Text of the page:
Observing, seeing, imagining, creating…. a learning process
Two weeks in Ardnamurchan land, the West Highlands – where rugged landscapes reside and – in places – the lush growth of mossy, fern-rich woodlands.
Here was our hideaway, between Fort William and Mallaig a small place called Acharacle, and I am still unsure of how to pronounce it. Acharacle (Gaelic: Àth Tharracail) The name comes from the Gaelic Ath Thorguil or Torquil’s ford, following a battle in 1120 at a nearby ford across the River Shiel between the Celtic-Norse warrior Somerled and the Norse invader Torquil. Here, Torquil was killed in the battle and his followers ousted from the area. (extract from Wikipedia)
We arrived on the Monday afternoon just before sunset, thankfully, because the narrow, winding roads with Passing Places leading into the village where not something we wanted to experience in the dead of night… especially during the new moon (no moon) phase… and up here in the highlands it is absolutely pitch black darkness.
En route to our destination we realized there were going to be issues with mobile reception… yes that’s right no mobile reception at all..
thankfully after two or three days of sorting out a few issues with internet access we managed to relax knowing we could at least contact family by email if the need arose, and we threw ourselves into being too busy with sightseeing and catching up with the in-laws, and just enjoying the solitude and peacefulness of the surrounding area…
and of course the emailing was left on the backburner…
Checking the internet and news and yes it was confirmed there was no way we would be able to travel to our overnight destination… doh!
Luckily it was mid-week and we could at least stay in Acharacle until the weather subsided down south and the roads were clear…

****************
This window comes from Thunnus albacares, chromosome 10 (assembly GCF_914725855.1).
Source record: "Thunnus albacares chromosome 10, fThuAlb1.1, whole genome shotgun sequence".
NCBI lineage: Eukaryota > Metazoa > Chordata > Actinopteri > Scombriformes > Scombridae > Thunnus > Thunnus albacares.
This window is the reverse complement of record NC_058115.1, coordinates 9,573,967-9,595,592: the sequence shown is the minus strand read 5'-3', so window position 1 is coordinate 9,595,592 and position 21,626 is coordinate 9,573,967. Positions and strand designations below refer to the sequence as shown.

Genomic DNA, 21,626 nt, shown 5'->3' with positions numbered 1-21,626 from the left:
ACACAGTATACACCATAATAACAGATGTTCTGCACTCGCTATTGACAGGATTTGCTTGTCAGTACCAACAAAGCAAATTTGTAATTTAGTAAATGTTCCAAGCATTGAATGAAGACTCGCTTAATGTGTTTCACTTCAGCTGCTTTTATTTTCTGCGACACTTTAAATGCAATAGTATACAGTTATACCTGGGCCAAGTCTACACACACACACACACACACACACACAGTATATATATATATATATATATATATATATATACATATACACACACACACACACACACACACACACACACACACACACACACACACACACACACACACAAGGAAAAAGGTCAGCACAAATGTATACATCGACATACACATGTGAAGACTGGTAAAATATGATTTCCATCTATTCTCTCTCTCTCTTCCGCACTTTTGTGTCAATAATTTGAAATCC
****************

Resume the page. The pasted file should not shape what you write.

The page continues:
however as time passed and the road south via our chosen route looked uncertain we changed our plans and headed south straight down the west coast of UK instead and travelled the long 600 miles all in one day…
12hrs 30mins from Acharacle, Ardnamurchan, Scotland to Whitstable, Kent, England (this of course included 3 comfort stops and 3 petrol stops).
After so many hours in the car I felt like I was still in motion when I hit the comfort of my bed at 9pm. What a day!
The weather on the whole has been favourable, although colder than down south, about 12C max during the day and sometimes even up to 13-15C the overnight temps weren’t that cold initially 6C-9C and then around 9-11C. And the rain only really started the last two days of our extended stay. We had lots of cloud, sun, wind and more wind, but this did not hinder our touring and enjoying Scotland.
Briefly, this is what we managed to get up to:
We managed to get on the ferry to Skye for a short trip to Armadale
The steam train travels along the rail line which passes over the Glenfinnan viaduct which is used in the Harry Potter’s movies, and historically Glenfinnan is where Bonnie Prince Charlie raised his standard, at the beginning of the 1745 Jacobite Rising.
So we spent a whole day out on the train with fish and chips lunch at Mallaig, and then the next day went back to Glenfinnan to watch the Jacobite steam train go past on the viaduct.
Nearby to where we were staying was “Castle Tioram” very beautiful,
and I must say the most relaxing place I have visited,
just love this place, it was so calming and had a lovely energy.
Love it, went back a second time for another fix and to see it with the high tide.
It is an island castle accessible at low tide by a causeway which we walked,
at high tide you will get not only your shoes and feet wet but also your trousers,
we watched instead whilst a couple of ladies, one in gum boots (wellies) and one in normal walkers … walked or hopped across some well positioned rocks through the water… however I am sure the high tide gets higher than this… from the surrounding evidence…
I LOVE SCOTLAND… every time we visit I want more… only wish I could beam back there whenever I feel the need for a fix… would be way easier than the long haul drive…. LOL….. that’s it for now, ciao, ciao